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  • This is only a test    April 16 
Out with the old, in with the new SAT
Joe Raedle/Getty Images
Joe Raedle/Getty Images

The College Board has decided to abrogate the old SAT, and bring in a redesigned, more pellucid test that better gauges the acumen needed to succeed in college and the professional world, rather than relying on obfuscatory questions.

In more quotidian terms, the SAT is unveiling a new test in 2016, with one huge change: The vocabulary section will no longer include obscure words that no one ever uses (see above). According to The New York Times, the vocab portion will emphasize "'high utility' words that appear in many contexts, in many disciplines — often with shifting meanings — and they will be tested in context." The reading, writing, and language parts of the test will require interpreting graphics and citing examples, and for math, the questions will lean more toward problem solving, algebra, and data analysis.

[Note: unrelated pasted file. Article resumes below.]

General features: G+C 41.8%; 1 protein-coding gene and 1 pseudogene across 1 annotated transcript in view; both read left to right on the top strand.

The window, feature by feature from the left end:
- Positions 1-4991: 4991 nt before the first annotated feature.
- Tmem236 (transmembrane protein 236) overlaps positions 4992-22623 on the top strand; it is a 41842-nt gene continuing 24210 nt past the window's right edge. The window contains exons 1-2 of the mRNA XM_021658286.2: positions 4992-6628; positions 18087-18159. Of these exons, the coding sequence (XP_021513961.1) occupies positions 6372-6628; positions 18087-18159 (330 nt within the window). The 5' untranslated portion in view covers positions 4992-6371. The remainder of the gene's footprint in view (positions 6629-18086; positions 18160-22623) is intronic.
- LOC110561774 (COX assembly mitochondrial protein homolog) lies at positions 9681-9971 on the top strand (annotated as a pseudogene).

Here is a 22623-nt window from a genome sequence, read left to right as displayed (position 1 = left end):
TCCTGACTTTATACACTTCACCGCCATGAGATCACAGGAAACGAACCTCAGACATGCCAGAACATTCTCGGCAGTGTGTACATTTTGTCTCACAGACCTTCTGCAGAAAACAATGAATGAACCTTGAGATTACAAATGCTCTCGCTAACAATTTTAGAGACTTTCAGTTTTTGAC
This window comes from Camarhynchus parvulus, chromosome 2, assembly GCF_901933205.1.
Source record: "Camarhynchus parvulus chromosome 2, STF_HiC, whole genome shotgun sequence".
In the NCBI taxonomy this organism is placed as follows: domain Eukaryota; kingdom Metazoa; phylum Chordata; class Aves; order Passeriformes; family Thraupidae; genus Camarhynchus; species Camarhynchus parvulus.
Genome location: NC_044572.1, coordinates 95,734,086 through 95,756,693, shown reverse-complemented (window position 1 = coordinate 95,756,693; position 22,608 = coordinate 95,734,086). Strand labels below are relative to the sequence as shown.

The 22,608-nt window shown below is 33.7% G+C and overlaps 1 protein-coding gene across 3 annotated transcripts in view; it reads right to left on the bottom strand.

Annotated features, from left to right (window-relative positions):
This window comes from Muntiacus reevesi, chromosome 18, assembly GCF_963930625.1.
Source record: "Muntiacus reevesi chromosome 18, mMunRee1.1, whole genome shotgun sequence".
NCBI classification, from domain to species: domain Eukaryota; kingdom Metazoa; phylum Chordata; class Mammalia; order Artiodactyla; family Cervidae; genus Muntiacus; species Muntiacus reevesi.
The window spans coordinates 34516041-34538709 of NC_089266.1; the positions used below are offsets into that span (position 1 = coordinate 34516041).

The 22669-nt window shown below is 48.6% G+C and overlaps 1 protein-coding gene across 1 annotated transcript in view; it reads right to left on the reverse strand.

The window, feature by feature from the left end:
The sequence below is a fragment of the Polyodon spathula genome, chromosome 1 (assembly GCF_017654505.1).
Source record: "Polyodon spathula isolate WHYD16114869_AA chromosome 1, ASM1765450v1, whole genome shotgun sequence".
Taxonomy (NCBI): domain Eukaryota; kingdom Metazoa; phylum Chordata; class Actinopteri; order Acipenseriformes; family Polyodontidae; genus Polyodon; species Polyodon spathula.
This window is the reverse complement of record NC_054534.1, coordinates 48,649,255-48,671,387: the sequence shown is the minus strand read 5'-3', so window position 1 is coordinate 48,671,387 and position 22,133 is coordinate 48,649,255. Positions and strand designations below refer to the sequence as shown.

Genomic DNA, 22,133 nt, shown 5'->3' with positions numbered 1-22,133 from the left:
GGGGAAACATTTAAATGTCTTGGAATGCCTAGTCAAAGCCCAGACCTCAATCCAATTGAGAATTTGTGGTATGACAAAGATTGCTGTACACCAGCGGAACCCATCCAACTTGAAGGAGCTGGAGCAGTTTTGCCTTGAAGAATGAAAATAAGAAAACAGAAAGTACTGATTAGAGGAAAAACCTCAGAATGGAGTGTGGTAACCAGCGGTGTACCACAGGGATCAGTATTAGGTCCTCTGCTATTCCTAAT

The new test will be used to predict college success and also to determine where students are falling behind in college readiness, the Los Angeles Times reports.

"This test will be more open and clear than any in our history," says Cynthia B. Schmeiser, chief of assessment for the College Board. "It is more of an achievement test, anchored in what is important and needed for kids to be ready and succeed in college. The process used to define what is being measured is radically different than what we've used in the past and what is used in other tests."

According to the Los Angeles Times, close to 1.7 million students take the SAT annually, but the rival ACT is gaining nationwide acceptance after widespread adoption in the South and Midwest. For a look at some of the new test questions, visit the Los Angeles Times.

- - Catherine Garcia
 
 
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